It’s not often that I draw a whole person and even rarer that I do a portrait of a child, but who can resist a child in a dinosaur jacket? Not me. This is from a photo posted by Meredith on the Museum by Sktchy app.
I love drawing sunglasses and I also love the unusual perspective in this portrait. I’m really happy with how the glasses came out but less so with the hair – really need to work on my hair skills! Perhaps I could have spent less time on the glasses and more on the hair 😂
I started drawing and painting Rosi in my Drawing Faces class for Sketchbook Skool and finished it after the class. This was one of those portraits where I think I had a likeness at the drawing stage, then I lost it, got it back at various points, lost it completely and at this finished stage have a sense of her but definitely not a complete likeness. I think the bottom half of the face is not bad but I’ve lost something around the eyes, hair and top of the face.
Of course drawing in class isa very different to drawing for myself. I have to draw flat so my document camera captures the process well for everyone viewing online. I have to work faster than I would normally (though that’s not necessarily a bad thing). And I use a thicker pen so that my lines are more visible for viewers – and I do find that makes a big difference. Perhaps I’ll start using a fountain pen again so I can have more line variability if I’m going to have a thicker line?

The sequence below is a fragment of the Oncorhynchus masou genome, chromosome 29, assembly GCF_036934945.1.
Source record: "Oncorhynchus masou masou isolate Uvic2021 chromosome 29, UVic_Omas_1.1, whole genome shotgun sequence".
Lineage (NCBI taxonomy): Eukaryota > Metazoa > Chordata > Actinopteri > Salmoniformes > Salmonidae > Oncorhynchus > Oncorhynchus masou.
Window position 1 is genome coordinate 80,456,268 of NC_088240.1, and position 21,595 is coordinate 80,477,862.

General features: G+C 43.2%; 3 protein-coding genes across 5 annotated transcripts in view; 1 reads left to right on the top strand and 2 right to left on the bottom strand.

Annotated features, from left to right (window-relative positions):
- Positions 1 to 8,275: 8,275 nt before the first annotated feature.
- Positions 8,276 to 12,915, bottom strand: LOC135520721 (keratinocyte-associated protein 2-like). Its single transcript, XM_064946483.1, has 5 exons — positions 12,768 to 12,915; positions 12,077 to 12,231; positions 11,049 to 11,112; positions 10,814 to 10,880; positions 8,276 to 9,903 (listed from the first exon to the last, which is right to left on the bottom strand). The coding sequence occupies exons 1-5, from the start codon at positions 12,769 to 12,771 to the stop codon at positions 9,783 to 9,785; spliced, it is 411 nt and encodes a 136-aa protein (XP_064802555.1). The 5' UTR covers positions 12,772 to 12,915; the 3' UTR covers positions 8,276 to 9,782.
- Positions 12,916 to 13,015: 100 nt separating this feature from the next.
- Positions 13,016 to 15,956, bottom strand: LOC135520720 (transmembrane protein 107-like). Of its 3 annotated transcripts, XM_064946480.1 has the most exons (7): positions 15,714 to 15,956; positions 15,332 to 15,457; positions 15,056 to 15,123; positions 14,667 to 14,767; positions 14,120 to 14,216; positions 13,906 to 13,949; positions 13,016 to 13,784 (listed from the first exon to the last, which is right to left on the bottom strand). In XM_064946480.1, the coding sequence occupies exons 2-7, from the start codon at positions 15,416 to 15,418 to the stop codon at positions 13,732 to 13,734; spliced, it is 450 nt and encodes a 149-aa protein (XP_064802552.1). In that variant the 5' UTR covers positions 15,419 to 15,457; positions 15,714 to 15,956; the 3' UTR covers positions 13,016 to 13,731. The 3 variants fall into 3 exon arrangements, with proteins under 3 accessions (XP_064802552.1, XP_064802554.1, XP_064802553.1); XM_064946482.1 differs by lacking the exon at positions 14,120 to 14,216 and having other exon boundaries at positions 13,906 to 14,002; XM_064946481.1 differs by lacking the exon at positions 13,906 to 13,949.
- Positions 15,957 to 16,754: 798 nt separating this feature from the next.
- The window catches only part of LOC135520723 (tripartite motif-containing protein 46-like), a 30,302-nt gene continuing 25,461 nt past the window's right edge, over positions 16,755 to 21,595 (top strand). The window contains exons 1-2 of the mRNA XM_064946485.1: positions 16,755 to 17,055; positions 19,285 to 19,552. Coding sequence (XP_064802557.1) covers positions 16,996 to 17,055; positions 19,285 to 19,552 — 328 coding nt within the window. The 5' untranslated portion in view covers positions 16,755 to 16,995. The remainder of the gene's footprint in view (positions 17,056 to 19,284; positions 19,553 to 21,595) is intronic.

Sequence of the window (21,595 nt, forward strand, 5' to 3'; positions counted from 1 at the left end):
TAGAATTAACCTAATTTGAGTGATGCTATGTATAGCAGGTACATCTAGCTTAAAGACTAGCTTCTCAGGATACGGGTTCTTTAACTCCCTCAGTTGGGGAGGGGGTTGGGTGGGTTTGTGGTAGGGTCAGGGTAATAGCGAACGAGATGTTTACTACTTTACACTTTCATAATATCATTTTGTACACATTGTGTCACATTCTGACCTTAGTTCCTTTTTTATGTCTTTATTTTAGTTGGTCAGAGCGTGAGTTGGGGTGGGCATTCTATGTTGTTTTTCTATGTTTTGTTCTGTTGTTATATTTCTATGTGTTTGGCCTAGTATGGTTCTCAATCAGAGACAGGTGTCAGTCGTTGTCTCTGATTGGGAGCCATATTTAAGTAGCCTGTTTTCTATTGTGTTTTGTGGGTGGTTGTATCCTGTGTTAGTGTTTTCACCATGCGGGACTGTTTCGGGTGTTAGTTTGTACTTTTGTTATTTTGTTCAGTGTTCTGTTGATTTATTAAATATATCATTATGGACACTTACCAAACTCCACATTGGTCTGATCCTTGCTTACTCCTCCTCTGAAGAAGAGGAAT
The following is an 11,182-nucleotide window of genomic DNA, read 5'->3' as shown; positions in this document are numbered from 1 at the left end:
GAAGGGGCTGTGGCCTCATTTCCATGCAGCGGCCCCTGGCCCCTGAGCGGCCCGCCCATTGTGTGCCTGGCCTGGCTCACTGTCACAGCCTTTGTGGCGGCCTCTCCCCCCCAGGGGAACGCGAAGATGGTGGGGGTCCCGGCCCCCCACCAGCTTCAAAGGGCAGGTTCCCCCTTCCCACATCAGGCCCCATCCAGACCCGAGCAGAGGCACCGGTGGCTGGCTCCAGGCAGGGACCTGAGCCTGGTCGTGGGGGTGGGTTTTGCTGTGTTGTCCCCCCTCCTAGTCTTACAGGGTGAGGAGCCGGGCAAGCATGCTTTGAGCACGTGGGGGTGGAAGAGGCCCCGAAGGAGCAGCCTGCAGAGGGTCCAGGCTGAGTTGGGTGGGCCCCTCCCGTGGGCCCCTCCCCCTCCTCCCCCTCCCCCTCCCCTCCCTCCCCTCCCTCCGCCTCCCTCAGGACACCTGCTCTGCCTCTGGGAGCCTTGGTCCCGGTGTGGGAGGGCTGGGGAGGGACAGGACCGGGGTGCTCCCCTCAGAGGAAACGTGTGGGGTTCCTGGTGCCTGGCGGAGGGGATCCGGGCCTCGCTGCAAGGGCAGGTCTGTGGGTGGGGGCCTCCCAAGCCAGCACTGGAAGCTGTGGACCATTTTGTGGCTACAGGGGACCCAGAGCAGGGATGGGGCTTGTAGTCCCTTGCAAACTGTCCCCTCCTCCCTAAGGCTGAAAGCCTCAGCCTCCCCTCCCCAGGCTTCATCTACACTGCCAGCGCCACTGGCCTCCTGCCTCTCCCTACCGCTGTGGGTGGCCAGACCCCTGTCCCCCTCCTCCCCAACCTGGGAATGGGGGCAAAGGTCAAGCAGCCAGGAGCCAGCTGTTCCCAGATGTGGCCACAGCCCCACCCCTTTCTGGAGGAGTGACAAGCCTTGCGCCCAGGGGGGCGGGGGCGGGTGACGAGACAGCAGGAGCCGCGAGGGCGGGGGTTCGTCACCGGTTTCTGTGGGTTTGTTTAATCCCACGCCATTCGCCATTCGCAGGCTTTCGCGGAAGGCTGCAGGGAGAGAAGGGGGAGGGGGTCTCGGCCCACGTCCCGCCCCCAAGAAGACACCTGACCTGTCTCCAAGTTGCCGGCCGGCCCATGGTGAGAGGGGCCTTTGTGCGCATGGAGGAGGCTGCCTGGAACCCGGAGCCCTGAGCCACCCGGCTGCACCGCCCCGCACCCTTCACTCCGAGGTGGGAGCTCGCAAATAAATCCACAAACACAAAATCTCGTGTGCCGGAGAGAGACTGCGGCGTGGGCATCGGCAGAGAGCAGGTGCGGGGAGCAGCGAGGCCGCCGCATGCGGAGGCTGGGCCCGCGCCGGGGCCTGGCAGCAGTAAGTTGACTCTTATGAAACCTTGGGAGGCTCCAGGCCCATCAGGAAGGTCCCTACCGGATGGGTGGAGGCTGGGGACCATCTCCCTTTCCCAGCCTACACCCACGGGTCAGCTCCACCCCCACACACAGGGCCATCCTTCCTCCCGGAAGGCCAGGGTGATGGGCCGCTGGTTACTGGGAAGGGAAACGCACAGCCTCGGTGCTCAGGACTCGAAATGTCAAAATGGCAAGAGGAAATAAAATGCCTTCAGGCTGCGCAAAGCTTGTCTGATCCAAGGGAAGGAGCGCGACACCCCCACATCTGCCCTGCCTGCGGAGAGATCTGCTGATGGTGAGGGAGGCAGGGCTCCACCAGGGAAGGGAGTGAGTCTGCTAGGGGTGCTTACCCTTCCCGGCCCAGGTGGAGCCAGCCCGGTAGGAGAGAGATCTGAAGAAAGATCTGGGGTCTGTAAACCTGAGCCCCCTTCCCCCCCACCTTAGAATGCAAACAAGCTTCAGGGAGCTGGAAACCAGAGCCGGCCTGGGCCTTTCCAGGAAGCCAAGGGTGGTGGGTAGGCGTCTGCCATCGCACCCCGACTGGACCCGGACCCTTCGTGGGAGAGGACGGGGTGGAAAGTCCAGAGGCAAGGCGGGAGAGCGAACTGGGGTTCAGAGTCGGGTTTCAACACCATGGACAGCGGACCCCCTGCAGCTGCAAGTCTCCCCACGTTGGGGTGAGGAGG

Every time I finish drawing a face from the Museum by Sktchy app I upload the portrait into a 13 square grid in the collage app Pic Stitch. When that grid is full I upload it into a 16 square grid. I have a collection of these grids now recording all my portraits over the years since I joined Sktchy. This is my latest grid, finished this week, which contains 208 portraits completed over the past year.
Thank you so much to all 208 muses, without whom I would have no inspiration, and to everyone at Sktchy who keeps the app running so efficiently. 🙏❤️
I love drawing glasses and sunglasses and any kind of reflected light in portraits. I had a lot of fun with the green sunnies in this portrait of Kathryn from Museum by Sktchy.
I drew her with a Unipin fineliner in a Fabriano Venezia sketchbook, painted her with Daniel Smith and Zecchi Toscana watercolour and finished the portrait off with Prismacolor coloured pencils.